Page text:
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Obama's Biggest Environmental 'Victory' Was Really a Big Win for Gas Drillers

While new regulations on power plants are a hit to Big Coal, they are a boon to the gas industry.
 
 
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Editor's note: Check out AlterNet's new special coverage page about Fracking.

Greenhouse gas emissions are hot news these days -- especially during election season when candidates, at least those who claim to believe in climate science, say they are actually going to do something about the biggest environmental crisis facing our little blue planet: global warming.

In early March, while campaigning in New Hampshire, Obama vowed to end $4 billion in Big Oil and Gas subsidies. "You can either stand up for the oil companies, or you can stand up for the American people," Obama said to an applauding audience. "You can keep subsidizing a fossil fuel that's been getting taxpayer dollars for a century, or you can place your bets on a clean-energy future."

That sounds dandy, but ending subsidies to polluters is only half the battle, and Obama's idea of a "clean-energy future" is tenuous at best. In an attempt to round up the green vote, President Obama is trumpeting his half-hearted attempt to put the breaks on global warming by tapping energy sources here at home and regulating the industry that's doing most of the damage. Only days after the president announced he was looking to fast-track the southern portion of the Keystone XL tar sands pipeline, his administration released the first-ever federal standards to limit greenhouse gas emissions from new power plants.

In what's now become typical Obama fashion, the move was meant to appease environmental critics while at the same time ensure the fossil fuel industry that the so-called New Source Performance Standard would not actually hurt its bottom lines.

Here's why: the EPA rule would only impact new coal-fired power plants, but only those that break ground in over a year from now. In all, 15 proposed coal plants in 10 states could be potentially impacted by the rule, even though most are already hung up in court battles. As such, no coal-fired power plants in the United States have broke ground over the past three years and environmentalists, thanks to their tenacity and perseverance, have seen far more victories than defeats when it comes to battling King Coal on this front.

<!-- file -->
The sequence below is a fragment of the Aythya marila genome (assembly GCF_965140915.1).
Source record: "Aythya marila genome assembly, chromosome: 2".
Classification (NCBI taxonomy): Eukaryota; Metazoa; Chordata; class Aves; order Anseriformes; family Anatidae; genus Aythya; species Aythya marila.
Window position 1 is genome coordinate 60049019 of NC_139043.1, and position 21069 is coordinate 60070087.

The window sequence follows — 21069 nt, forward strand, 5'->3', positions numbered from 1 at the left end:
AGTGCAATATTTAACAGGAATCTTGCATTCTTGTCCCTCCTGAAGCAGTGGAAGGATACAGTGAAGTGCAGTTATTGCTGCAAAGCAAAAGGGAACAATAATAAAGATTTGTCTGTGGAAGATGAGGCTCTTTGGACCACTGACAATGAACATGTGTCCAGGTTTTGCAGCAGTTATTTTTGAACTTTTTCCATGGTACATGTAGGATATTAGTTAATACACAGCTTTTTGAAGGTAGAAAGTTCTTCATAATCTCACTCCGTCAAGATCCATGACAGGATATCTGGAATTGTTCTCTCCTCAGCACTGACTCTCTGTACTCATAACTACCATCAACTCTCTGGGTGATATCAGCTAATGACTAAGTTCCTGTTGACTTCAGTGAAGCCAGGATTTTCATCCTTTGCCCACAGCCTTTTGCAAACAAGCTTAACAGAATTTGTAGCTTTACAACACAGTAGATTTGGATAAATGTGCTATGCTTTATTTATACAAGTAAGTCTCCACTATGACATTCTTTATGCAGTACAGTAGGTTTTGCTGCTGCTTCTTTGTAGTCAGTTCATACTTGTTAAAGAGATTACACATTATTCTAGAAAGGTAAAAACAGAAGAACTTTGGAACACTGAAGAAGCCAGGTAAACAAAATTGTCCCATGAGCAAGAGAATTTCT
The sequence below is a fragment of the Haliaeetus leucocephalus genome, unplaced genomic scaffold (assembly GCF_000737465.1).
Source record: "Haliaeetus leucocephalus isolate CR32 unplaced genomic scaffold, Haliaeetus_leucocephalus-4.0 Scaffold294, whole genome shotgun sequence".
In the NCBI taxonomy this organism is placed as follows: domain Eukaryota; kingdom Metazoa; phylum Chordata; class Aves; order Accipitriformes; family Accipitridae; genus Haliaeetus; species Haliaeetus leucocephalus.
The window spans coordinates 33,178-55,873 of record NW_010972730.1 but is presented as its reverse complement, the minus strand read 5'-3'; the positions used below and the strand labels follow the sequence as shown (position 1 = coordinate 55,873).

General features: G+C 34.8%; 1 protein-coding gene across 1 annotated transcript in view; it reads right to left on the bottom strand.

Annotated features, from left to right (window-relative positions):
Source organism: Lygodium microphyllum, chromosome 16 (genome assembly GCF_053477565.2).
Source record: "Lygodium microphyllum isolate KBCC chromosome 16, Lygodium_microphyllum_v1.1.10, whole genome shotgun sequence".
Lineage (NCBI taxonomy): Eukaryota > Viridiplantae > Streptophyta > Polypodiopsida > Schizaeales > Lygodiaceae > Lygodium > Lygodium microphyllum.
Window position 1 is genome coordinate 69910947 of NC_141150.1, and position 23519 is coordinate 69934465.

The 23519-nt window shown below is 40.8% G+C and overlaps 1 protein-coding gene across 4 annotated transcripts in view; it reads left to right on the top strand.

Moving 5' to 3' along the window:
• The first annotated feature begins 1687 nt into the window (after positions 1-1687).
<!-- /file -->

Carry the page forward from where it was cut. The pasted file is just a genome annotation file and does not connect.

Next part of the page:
The new greenhouse rule will require fossil fuel-fired electricity generating units to restrict their emissions to 1,000 pounds of carbon dioxide (CO2) per megawatt-hour of electricity produced; a strict standard to be sure, but one that doesn't come without caveats. All old power plants, some well over 50 years in age, will be exempt entirely from Obama's greenhouse rule, despite the fact that these archaic facilities alone account for over 40 percent of carbon emissions in the country. In a nutshell, the biggest coal polluters are being let off the hook altogether.

Five years ago a whopping 151 new coal plants were slated for construction, but with one of the greatest environmental achievements in our history, grassroots activists across the country stopped their development.

Obama is riding on the coat-tails of these victories, which is to be expected, but what's underlying the greenhouse gas rule is a bit more sinister. As concerns about the impacts of fracking continue to grow, the power plants that burn natural gas extracted through this process of pumping a mix of water, chemicals and sand deep into the earth's crust, won't be covered by the rule. Generally, natural gas plants produce less than 900 pounds of CO2 per megawatt-hour. Indeed the limit set by the EPA was not arbitrary; it directly aids and abets the natural gas industry. Obama knows quite well that natural gas is poised to be the fossil fuel of the future and his administration and the EPA are not going to stand in the way of the big boom.

 
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